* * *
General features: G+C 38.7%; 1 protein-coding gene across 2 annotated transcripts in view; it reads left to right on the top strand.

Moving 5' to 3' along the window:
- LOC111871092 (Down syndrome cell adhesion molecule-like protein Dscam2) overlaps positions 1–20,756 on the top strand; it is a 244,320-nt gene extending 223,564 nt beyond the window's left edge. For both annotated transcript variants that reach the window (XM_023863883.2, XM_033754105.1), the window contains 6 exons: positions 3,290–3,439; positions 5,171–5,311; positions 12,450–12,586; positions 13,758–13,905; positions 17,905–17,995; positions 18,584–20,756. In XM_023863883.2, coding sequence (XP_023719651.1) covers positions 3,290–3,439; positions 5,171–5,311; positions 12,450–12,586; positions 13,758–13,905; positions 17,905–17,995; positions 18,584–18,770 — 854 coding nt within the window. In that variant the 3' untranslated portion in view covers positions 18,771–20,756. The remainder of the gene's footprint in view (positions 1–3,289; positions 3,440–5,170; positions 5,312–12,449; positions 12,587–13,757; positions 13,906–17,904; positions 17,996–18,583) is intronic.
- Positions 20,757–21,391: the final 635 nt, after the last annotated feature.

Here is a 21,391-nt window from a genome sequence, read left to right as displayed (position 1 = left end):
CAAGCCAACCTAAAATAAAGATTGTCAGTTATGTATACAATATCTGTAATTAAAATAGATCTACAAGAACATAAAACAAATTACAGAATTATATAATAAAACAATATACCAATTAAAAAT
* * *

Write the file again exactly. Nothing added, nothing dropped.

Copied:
General features: G+C 38.7%; 1 protein-coding gene across 2 annotated transcripts in view; it reads left to right on the top strand.

Moving 5' to 3' along the window:
- LOC111871092 (Down syndrome cell adhesion molecule-like protein Dscam2) overlaps positions 1–20,756 on the top strand; it is a 244,320-nt gene extending 223,564 nt beyond the window's left edge. For both annotated transcript variants that reach the window (XM_023863883.2, XM_033754105.1), the window contains 6 exons: positions 3,290–3,439; positions 5,171–5,311; positions 12,450–12,586; positions 13,758–13,905; positions 17,905–17,995; positions 18,584–20,756. In XM_023863883.2, coding sequence (XP_023719651.1) covers positions 3,290–3,439; positions 5,171–5,311; positions 12,450–12,586; positions 13,758–13,905; positions 17,905–17,995; positions 18,584–18,770 — 854 coding nt within the window. In that variant the 3' untranslated portion in view covers positions 18,771–20,756. The remainder of the gene's footprint in view (positions 1–3,289; positions 3,440–5,170; positions 5,312–12,449; positions 12,587–13,757; positions 13,906–17,904; positions 17,996–18,583) is intronic.
- Positions 20,757–21,391: the final 635 nt, after the last annotated feature.

Here is a 21,391-nt window from a genome sequence, read left to right as displayed (position 1 = left end):
CAAGCCAACCTAAAATAAAGATTGTCAGTTATGTATACAATATCTGTAATTAAAATAGATCTACAAGAACATAAAACAAATTACAGAATTATATAATAAAACAATATACCAATTAAAAAT